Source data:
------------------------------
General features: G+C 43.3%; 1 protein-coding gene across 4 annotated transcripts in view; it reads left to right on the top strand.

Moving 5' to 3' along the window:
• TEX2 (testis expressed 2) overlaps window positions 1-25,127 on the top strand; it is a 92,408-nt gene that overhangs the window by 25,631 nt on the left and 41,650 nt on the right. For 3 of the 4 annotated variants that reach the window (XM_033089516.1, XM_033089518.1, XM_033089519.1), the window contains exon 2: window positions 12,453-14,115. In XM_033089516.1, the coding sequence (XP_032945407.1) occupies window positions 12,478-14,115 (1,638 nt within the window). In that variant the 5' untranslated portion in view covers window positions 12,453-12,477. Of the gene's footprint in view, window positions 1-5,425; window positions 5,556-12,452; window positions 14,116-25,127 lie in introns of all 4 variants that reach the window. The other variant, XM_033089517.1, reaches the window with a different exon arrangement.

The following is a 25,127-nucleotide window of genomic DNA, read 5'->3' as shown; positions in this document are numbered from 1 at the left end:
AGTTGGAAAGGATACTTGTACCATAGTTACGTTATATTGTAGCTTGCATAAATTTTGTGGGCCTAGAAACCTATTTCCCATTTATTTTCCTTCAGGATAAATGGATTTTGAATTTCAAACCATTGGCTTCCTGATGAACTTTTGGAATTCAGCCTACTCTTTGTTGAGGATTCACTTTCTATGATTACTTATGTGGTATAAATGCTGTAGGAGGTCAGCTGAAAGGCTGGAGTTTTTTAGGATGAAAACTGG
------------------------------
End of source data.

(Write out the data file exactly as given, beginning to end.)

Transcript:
General features: G+C 43.3%; 1 protein-coding gene across 4 annotated transcripts in view; it reads left to right on the top strand.

Moving 5' to 3' along the window:
• TEX2 (testis expressed 2) overlaps window positions 1-25,127 on the top strand; it is a 92,408-nt gene that overhangs the window by 25,631 nt on the left and 41,650 nt on the right. For 3 of the 4 annotated variants that reach the window (XM_033089516.1, XM_033089518.1, XM_033089519.1), the window contains exon 2: window positions 12,453-14,115. In XM_033089516.1, the coding sequence (XP_032945407.1) occupies window positions 12,478-14,115 (1,638 nt within the window). In that variant the 5' untranslated portion in view covers window positions 12,453-12,477. Of the gene's footprint in view, window positions 1-5,425; window positions 5,556-12,452; window positions 14,116-25,127 lie in introns of all 4 variants that reach the window. The other variant, XM_033089517.1, reaches the window with a different exon arrangement.

The following is a 25,127-nucleotide window of genomic DNA, read 5'->3' as shown; positions in this document are numbered from 1 at the left end:
AGTTGGAAAGGATACTTGTACCATAGTTACGTTATATTGTAGCTTGCATAAATTTTGTGGGCCTAGAAACCTATTTCCCATTTATTTTCCTTCAGGATAAATGGATTTTGAATTTCAAACCATTGGCTTCCTGATGAACTTTTGGAATTCAGCCTACTCTTTGTTGAGGATTCACTTTCTATGATTACTTATGTGGTATAAATGCTGTAGGAGGTCAGCTGAAAGGCTGGAGTTTTTTAGGATGAAAACTGG